Nintendo marketing exec talks hardcore gaming

Video Q&A: Cammie Dunaway says Monster Hunter Tri will "show that action-oriented games can do well on the Wii"; console's successor won't be coming "anytime soon."


Monster Hunter Tri
Super Mario Galaxy 2

Nintendo's Q1 Media Summit yesterday was all about the games, specifically those coming out for the Wii and DS during the first part of 2010. The event held particular import for the hardcore gaming set, with the publisher attaching release dates to the heavily anticipated Super Mario Galaxy 2 (May 23) and Metroid: Other M (June 27), as well as Capcom's Monster Hunter Tri (April 20).

Dunaway believes Monster Hunter Tri has potential.
Dunaway believes Monster Hunter Tri has potential.

Following Nintendo's opening remarks, GameSpot sat down with Nintendo of America executive vice president of sales and marketing Cammie Dunaway to discuss the core-gaming aspect of the publisher's release game plan. And according to Dunaway, Capcom's Monster Hunter Tri is a game that will "show that action-oriented games can do well on the Wii platform."

Dunaway didn't seem to be particularly concerned about a recent study that found there has been a 12 percent decline in developers making games for the Wii. Notably, the phenomenon isn't limited to small productions houses, with Ubisoft deemphasizing its heretofore strong Wii and DS support in favor of refocusing resources on the Xbox 360 and PlayStation 3.

"There continue to be a number of great games coming out from third parties for the Wii," she said. "In fact, between now and July, there are going to be 50 Wii games launched from third parties; there are going to be 40 games launched for DS…I think that when third parties bring together the right combination of innovative experiences and they continue to put the right level of marketing support behind them, then they can have great success."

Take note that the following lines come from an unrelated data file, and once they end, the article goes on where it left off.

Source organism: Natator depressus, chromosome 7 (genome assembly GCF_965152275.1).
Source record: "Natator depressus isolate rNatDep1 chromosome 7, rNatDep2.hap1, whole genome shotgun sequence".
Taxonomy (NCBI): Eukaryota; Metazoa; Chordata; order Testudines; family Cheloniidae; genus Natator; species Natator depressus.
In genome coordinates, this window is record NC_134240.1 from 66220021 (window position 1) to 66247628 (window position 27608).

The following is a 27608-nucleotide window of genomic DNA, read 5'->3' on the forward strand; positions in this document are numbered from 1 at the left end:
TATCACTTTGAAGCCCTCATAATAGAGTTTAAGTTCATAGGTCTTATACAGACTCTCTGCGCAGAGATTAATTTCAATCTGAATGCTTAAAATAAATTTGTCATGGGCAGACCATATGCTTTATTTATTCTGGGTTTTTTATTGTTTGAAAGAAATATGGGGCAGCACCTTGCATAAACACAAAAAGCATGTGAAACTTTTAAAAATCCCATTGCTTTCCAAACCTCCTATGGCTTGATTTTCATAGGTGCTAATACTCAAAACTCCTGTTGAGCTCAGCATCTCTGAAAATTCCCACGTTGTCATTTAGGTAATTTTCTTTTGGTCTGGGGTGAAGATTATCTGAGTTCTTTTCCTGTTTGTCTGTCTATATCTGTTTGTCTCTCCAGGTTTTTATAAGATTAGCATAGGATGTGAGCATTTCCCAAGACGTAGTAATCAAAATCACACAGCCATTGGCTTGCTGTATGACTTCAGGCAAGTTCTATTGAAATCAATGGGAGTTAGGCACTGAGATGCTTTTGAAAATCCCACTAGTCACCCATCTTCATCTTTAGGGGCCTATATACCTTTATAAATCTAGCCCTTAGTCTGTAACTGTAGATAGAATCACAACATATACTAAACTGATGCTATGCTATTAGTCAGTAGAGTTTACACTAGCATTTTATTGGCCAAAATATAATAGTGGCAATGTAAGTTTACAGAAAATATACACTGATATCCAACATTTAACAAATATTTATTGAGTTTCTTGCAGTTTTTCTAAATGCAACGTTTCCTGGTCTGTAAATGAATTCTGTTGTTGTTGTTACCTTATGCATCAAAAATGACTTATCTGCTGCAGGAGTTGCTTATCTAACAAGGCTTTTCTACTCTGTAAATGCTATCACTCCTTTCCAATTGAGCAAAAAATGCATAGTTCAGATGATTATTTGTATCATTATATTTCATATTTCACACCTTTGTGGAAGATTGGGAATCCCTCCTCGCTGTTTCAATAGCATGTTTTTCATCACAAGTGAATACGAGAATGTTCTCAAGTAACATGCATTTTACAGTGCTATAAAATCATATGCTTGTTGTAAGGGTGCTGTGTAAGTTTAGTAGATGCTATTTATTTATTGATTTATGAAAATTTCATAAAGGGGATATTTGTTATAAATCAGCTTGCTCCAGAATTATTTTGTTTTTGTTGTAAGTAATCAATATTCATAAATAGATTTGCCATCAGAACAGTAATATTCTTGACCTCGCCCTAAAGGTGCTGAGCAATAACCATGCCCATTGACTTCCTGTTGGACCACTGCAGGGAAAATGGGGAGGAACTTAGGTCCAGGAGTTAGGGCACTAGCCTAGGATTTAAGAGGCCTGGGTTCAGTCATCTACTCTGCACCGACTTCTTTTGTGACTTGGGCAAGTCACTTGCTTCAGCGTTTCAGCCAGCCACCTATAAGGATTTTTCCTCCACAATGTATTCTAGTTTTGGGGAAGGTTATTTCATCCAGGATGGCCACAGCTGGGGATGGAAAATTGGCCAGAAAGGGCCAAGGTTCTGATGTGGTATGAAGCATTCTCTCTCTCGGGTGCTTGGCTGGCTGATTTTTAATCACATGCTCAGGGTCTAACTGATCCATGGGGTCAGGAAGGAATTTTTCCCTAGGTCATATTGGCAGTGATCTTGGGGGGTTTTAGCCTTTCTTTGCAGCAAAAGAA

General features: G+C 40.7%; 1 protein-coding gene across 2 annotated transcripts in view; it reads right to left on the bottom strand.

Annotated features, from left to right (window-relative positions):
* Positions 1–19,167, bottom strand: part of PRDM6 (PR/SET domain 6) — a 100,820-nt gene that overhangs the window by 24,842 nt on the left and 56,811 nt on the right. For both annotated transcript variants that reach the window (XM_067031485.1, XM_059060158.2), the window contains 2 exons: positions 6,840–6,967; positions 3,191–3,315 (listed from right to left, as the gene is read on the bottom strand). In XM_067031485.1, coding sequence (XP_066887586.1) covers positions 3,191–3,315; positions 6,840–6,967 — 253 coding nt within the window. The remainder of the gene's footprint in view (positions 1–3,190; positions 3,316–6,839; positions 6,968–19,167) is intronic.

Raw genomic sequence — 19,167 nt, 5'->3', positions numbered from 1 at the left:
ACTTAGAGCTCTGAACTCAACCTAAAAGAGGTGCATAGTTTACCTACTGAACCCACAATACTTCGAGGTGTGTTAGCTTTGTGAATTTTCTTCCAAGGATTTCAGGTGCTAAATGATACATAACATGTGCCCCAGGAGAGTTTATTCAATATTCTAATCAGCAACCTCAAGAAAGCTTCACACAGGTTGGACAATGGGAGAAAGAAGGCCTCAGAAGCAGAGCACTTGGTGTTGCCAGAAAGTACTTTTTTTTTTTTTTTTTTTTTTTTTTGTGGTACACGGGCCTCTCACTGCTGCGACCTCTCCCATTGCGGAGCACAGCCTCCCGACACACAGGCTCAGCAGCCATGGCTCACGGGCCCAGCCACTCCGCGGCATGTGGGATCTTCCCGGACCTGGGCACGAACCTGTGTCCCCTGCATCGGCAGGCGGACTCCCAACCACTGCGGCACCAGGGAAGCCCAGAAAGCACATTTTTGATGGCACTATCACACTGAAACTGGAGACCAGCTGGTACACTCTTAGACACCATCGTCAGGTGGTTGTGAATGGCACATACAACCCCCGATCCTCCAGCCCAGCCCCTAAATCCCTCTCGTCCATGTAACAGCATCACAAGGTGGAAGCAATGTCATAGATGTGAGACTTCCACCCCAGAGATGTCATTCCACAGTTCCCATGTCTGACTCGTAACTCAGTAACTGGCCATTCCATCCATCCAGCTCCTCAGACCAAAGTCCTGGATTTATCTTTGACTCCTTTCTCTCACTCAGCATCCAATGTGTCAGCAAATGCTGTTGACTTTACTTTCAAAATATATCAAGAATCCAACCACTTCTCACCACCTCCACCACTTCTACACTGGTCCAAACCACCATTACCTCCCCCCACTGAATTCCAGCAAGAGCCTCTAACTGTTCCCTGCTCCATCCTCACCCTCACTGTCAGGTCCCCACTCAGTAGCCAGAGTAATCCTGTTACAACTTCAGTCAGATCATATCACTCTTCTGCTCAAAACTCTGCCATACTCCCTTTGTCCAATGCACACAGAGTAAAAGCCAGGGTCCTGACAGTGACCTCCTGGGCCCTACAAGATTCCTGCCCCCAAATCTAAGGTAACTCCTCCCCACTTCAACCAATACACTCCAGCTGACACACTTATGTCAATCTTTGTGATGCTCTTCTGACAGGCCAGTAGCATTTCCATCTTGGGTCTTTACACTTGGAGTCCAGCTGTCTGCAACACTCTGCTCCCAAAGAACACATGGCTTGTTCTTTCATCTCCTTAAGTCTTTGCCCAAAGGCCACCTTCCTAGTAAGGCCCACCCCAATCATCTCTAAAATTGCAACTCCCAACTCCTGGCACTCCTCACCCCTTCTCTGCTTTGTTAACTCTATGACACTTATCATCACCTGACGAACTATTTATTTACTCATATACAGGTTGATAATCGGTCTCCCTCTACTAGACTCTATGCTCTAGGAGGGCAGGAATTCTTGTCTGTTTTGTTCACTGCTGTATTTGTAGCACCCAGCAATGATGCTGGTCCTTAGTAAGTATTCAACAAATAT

"I think they're always juggling resources and juggling their choices, but when you look at the huge installed base of the Wii, which is now over 27 million in the US, 67 million worldwide, and the installed base on the DS, which is 39 million here in the US and 125 million worldwide, you just can't ignore those installed bases," she continued. "And I think that smart developers and smart publishers will continue to put a focus on developing for our platforms."

With both the Wii and DS seeing year-over-year sales declines during the first nine months of the publisher's current fiscal year, Dunaway also addressed ongoing speculation of a hardware update for its top-selling console. According to Dunaway, gamers shouldn't hold their breath for an announcement of the Wii's successor.

"I don't think it'll be anytime soon," she said. "Because even though our installed base is, at this point, 5 million households larger than the PS2 installed base was at the same point in its life cycle, it still has a lot of room to grow. If you think PS2, there's been about 50 million sold, Wii close to 28 million sold, so that says to me that there's still a big audience out there that we can access with the Wii."

For more from Nintendo, check out GameSpot's full coverage of yesterday's media summit in San Francisco.

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